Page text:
15. 14-in-1 Multi-Tool
Meet your new best friend: the 14-in-1 titanium painter's tool. This thing does it all: It acts as both a Phillip's and flat-head screwdriver, putty knife, can opener, nail extractor, scraper, and even has a solid hammer end that sets drywall nails, plus so much more. It will even fit in the special pocket in your painter's pants designed just for a putty knife.
16. Painter's Pants
Speaking of, with painter's pants, it's all about the pockets. The 100 percent cotton painter's pant by Dickies comes with multiple tool pockets and loops, known as "the standard in painter's pants." Their durable drill fabric with triple stitched seams and extra-large double back pockets will make you look and feel like a true painting pro. Style points? That, too.
17. Drop Cloths
You will want to have a drop cloth or two around while painting, unless you're planning on replacing your existing floors anyway. Professional painters tend to use canvas drop cloths to protect floors and plastic drop cloths on nearby furniture. Use 4-foot wide canvas runners along walls, and be sure to wipe up any drips that end up on the cloths to prevent tracking paint when you step onto the non-covered floor. Drips are the enemy.
18. Quick-Dry Spackle
In addition to a putty knife, spackling is good to have on hand during any painting project in order to fill holes or cracks before applying the first coat. Selecting a quick-drying spackle is the way to go, but for larger repairs, consider keeping some pre-mixed drywall compound handy, which will dry more slowly, so keep that in mind (you'll need a wider putty knife to apply).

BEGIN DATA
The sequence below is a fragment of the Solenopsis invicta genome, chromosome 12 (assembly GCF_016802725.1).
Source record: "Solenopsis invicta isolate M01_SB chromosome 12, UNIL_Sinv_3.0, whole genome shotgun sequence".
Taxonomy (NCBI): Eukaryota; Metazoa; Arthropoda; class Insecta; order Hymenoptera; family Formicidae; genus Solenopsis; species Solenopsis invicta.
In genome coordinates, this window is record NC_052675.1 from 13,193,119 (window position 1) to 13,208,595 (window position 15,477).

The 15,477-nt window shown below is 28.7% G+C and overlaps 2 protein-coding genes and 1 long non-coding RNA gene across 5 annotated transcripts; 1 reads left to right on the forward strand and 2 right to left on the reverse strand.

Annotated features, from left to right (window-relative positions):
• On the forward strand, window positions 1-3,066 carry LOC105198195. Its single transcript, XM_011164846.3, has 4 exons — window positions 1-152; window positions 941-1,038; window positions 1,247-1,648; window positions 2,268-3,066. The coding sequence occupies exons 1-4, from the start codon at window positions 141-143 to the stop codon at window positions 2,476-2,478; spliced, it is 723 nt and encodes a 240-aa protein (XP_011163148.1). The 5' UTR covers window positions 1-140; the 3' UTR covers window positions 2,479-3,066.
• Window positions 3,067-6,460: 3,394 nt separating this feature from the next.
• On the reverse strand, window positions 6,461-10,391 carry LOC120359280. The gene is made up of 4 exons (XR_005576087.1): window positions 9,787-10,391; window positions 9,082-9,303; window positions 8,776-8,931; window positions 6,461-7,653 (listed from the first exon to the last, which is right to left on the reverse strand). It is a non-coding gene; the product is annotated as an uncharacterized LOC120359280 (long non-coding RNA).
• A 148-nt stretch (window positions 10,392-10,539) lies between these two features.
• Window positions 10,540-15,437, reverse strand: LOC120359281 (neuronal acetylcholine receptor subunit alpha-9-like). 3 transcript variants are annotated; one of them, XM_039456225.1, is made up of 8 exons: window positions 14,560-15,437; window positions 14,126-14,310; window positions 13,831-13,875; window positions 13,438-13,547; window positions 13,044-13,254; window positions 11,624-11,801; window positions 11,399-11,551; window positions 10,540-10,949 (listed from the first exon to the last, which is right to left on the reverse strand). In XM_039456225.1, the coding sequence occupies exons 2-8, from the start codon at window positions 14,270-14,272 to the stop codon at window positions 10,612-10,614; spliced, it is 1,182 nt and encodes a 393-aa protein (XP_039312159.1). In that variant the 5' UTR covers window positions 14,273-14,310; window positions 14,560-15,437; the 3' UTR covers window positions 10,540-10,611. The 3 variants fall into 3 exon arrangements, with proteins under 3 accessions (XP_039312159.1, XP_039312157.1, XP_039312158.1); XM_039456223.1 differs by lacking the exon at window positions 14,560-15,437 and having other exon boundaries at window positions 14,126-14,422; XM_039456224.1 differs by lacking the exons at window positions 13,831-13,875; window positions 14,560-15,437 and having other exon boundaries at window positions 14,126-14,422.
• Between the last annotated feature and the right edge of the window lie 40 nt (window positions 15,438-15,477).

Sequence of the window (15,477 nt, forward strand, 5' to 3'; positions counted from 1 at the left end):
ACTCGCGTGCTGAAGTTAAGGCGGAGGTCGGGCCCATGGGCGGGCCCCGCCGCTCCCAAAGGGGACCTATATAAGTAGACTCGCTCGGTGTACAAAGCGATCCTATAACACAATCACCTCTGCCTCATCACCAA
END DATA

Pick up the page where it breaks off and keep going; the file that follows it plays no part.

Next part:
You'll need some sandpaper around, especially if you're doing any spackling or using a pre-mixed drywall compound (be sure to let everything dry completely before sanding; this is a crucial step before applying paint). Keep some various grits handy, like 120-150 and maybe even some 80, but tread lightly, so you don't damage your walls. Look for an assorted pack by a decent brand and try not to let it get wet. Also, get a sanding block or use a scrap piece of wood to keep your walls nice and flat.
20. Caulk Gun
Buy a decent caulk gun, like this heavy-duty chrome one to caulk in corners for perfectly straight lines where two different colors meet. You'll also need caulk for cleaner seams between painted trim and walls. However, avoid the silicon stuff — silicon is not usually paintable, and silicon-based caulk takes a long time to dry (it's specifically designed to be used in wet areas, like outdoors and around plumbing).
21. Work Light
Never again underestimate the value of decent lighting while painting. Indeed, a work light will save you a lot of heartache down the line. Imagine that moment after your second or third coat dries and you've already started hanging things only to notice later there's a dreaded bald spot in the paint that you didn't catch before (and now it's all you see). We've all been there. Once you experience a super bright LED work light, you'll soon consider it an essential painting tool.